Alison Cooney
568,101 supporters
Petitioning Theresa May MP, Matthew Hancock MP, The Royal College of Physicians, The British Paediatric Neurology Association, Simon Stevens

Stop the NHS Denying Patients Access to Medical Cannabis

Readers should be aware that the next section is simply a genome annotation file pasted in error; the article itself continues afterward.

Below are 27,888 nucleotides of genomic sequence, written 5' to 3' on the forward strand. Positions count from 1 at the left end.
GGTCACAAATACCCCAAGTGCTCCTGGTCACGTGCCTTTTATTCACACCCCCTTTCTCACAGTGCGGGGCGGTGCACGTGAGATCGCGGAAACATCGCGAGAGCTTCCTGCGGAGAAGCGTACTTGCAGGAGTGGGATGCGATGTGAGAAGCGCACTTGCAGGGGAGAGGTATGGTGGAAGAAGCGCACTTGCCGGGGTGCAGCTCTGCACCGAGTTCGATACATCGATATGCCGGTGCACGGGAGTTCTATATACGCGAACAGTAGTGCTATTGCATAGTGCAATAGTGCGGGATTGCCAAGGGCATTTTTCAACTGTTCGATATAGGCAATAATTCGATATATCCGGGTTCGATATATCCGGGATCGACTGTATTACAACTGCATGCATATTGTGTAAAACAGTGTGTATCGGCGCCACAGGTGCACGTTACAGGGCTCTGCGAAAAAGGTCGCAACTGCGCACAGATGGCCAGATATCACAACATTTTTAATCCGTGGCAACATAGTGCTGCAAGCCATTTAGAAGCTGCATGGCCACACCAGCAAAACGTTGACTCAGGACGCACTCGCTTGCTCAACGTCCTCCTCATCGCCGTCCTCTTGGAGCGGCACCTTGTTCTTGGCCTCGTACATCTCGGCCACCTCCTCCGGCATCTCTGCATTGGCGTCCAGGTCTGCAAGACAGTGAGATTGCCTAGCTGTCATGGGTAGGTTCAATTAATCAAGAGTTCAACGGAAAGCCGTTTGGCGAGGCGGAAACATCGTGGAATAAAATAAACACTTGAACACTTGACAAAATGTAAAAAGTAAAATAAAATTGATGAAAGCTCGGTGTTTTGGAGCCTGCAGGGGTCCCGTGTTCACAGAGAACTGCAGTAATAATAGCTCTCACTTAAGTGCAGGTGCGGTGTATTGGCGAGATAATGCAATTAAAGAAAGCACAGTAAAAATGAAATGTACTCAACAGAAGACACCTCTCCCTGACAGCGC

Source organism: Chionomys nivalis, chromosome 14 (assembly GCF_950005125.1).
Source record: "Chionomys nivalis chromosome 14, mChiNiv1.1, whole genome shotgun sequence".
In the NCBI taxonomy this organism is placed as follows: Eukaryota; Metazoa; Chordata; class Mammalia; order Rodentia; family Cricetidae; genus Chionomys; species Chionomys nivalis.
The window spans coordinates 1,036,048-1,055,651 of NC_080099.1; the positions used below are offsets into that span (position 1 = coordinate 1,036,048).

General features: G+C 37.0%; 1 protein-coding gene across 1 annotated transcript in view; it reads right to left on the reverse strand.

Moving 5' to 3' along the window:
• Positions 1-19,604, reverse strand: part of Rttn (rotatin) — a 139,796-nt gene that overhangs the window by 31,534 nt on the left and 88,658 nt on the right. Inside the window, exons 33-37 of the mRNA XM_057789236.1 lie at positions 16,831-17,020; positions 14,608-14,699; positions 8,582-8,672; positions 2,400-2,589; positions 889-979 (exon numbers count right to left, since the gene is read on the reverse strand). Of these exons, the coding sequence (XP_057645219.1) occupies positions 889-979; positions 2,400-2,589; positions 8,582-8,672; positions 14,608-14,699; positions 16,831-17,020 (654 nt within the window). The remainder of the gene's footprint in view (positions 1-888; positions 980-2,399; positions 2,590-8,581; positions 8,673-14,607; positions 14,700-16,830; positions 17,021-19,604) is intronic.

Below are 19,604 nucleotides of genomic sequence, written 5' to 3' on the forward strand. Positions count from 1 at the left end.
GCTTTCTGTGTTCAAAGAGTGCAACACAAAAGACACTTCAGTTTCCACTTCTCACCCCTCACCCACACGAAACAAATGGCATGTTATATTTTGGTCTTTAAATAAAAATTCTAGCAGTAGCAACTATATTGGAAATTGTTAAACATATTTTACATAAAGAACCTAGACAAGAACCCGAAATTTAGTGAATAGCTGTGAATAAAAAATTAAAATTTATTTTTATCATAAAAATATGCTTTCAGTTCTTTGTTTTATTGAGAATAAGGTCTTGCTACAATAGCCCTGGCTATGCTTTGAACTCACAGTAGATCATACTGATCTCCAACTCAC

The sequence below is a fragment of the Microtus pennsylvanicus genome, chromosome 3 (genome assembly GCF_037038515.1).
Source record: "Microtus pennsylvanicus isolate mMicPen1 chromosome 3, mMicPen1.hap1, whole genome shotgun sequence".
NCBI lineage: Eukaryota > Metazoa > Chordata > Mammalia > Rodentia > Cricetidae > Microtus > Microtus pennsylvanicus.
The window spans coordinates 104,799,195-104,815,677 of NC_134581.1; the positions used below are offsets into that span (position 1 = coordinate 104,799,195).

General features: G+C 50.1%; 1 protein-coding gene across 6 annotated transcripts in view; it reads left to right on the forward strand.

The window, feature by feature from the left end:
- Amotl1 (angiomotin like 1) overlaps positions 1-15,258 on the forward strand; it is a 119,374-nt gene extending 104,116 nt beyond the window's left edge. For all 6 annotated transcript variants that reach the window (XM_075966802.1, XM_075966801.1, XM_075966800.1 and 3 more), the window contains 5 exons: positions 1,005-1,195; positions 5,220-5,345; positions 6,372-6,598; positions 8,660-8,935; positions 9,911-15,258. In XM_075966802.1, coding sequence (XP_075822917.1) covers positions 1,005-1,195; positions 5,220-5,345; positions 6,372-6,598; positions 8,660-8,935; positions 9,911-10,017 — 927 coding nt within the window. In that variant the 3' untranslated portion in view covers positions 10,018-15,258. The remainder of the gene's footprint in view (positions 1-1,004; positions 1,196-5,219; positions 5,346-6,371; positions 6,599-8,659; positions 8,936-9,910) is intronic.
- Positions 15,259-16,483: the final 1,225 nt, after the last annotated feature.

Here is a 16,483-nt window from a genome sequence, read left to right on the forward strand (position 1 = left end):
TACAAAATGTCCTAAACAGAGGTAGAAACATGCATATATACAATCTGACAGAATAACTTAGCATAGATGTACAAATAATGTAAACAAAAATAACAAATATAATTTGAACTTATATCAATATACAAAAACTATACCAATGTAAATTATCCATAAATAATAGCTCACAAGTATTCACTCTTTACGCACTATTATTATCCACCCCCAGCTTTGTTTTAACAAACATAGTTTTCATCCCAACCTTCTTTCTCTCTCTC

Earlier this year we won a long, hard battle to get my son Alfie Dingley, who suffers from epilepsy, access full extract medical cannabis on prescription. This fight not only helped my son, it played a big part in getting the law changed to allow access to medical cannabis under prescription in the UK.   This change came into effect on 1st Nov. With it the hopes of thousands of patients were raised.  But the NHS asked the Royal College of Physicians and the British Paediatric Neurology Association to create and publish guidelines on when it should be prescribed, and the guidelines they produced are so restrictive that almost no-one will get access to medical cannabis.  This is simply shattering. These guidelines are not being seen as guidance by many they are being seen as a complete block on prescriptions so we do not know of any doctors who will prescribe.  The guidelines are so restrictive that if it wasn’t for the fact that Alfies story helped to change the law and therefore he now has an NHS prescription, he would never be given a prescription today.  Thousands of patients have now had their hopes dashed and face intense disappointment and further suffering. In particular, I know of many families with severely epileptic children who are now having to try and fundraise to go abroad to get access to the full medical cannabis that we have just made legal here!  We are suddenly back to square one. The Recommendation from the Royal College of Physicians is that there is insufficient evidence to warrant prescription for pain. That is nonsense and flies in the face of several publications and even the opinion of the Chief Medical Officer. That Recommendation effectively stops doctors prescribing. A similar non sensical situation has arisen with BPNA’s Recommendation about childhood epilepsy. Sad, unnecessary and wrong.  This is a case of the NHS and some of the medical professional bodies snatching defeat from the jaws of victory.  The NHS must review the guidelines immediately so patients can have access to medical cannabis. Please support Indie-Rose (pictured) and the many other patients who are suffering by signing this petition.